[Text.Heterocephalus](https://www.stackage.org/haddock/nightly/heterocephalus/Text-Heterocephalus.html)
module provides two major features for use in template files: variable interpolation
and control statements.

### Variable interpolation

A Haskell variable can be embedded in the template file with the `#{foo}`
syntax.  The value of the variable will be injected in at run time.

#### Basic usage

All of following are correct (this assumes that you have already declared the
`var` variable in your Haskell program and it is in scope):

```text
#{ var }
#{var}
#{  var}
#{var  }
#{ var  }
```

The variable must be an instance of
[`Text.Blaze.ToMarkup`](https://hackage.haskell.org/package/blaze-markup/docs/Text-Blaze.html#t:ToMarkup).

#### Advanced usage

You can use functions and data constructors as well.

```text
#{ even num }
#{ num + 3 }
#{ take 3 str }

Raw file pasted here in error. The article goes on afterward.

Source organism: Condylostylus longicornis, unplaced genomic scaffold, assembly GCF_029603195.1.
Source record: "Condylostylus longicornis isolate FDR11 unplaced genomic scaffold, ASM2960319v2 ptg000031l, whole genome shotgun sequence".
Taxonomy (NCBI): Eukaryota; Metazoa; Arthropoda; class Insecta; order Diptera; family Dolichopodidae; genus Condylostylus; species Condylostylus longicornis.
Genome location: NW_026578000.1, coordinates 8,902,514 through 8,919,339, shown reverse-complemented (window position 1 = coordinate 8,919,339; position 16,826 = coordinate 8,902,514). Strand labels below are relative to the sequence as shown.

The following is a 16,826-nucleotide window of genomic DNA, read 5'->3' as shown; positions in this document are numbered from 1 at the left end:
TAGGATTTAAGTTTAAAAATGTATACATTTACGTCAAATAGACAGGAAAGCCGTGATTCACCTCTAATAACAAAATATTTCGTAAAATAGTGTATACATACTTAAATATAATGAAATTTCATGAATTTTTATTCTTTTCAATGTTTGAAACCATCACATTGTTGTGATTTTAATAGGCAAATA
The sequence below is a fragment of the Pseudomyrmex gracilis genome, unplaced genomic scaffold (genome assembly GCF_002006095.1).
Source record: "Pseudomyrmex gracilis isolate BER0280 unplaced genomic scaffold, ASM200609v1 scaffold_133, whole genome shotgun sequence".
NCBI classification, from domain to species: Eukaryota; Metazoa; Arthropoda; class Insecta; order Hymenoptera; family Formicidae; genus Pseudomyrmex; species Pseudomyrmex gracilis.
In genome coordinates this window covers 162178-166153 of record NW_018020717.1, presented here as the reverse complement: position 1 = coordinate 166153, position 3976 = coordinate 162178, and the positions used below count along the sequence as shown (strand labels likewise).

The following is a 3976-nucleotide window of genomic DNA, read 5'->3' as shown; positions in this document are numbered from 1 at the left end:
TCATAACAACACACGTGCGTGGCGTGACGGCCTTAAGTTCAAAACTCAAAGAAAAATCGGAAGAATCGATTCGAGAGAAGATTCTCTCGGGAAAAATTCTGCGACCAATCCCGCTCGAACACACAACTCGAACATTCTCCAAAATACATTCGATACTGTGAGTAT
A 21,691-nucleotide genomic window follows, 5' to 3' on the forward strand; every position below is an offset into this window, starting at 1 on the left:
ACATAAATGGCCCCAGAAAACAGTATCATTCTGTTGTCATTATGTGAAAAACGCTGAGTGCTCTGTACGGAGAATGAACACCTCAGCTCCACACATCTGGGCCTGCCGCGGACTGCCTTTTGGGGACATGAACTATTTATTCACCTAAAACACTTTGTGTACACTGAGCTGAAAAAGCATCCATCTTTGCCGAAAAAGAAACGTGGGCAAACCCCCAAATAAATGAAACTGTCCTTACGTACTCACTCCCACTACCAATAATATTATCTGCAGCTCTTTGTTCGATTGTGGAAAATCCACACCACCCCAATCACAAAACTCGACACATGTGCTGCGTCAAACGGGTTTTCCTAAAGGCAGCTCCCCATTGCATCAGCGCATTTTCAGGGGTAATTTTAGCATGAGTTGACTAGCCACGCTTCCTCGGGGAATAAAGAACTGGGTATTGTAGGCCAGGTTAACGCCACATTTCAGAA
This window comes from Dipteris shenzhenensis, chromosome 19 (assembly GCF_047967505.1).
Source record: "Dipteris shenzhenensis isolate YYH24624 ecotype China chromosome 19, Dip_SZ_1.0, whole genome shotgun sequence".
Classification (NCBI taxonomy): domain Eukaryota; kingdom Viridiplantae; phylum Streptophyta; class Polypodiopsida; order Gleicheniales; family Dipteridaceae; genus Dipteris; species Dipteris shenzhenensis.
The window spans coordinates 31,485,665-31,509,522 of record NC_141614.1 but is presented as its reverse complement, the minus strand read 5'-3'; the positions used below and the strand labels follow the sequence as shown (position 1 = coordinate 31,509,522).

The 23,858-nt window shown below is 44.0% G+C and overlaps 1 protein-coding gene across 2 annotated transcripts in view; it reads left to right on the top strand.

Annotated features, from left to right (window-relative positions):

#{ maybe "" id (Just b) }
```

### Control statements

Only two type of control statements are provided.

#### Forall

```
%{ forall x <- xs }
#{x}
%{ endforall }

%{ forall (k,v) <- kvs }
#{k}: #{v}
%{ endforall }
```

#### If

```
%{ if even num }
#{num} is even number.
%{ else }
#{num} is odd number.
%{ endif }
```

```
%{ if (num < 30) }
#{ num } is less than 30.
%{ elseif (num <= 60) }
#{ num } is between 30 and 60.
%{ else }
#{ num } is over 60.
%{ endif }
```

#### Case

```
%{ case maybeNum }
%{ of Just 3 }
num is 3.
%{ of Just num }
num is not 3, but #{num}.
%{ of Nothing }
num is not anything.
%{ endcase }
```

```
%{ case nums }
%{ of (:) n _ }
first num is #{n}.
%{ of [] }
no nums.
%{ endcase }
```

#### Why we do not provide `maybe` and `with`?

TODO

Discussions about this topic is on [issue #9](https://github.com/arowM/heterocephalus/issues/9).

## Why "heterocephalus"?

"Heterocephalus" is the scientific name of the [naked mole-rat](https://en.wikipedia.org/wiki/Naked_mole-rat).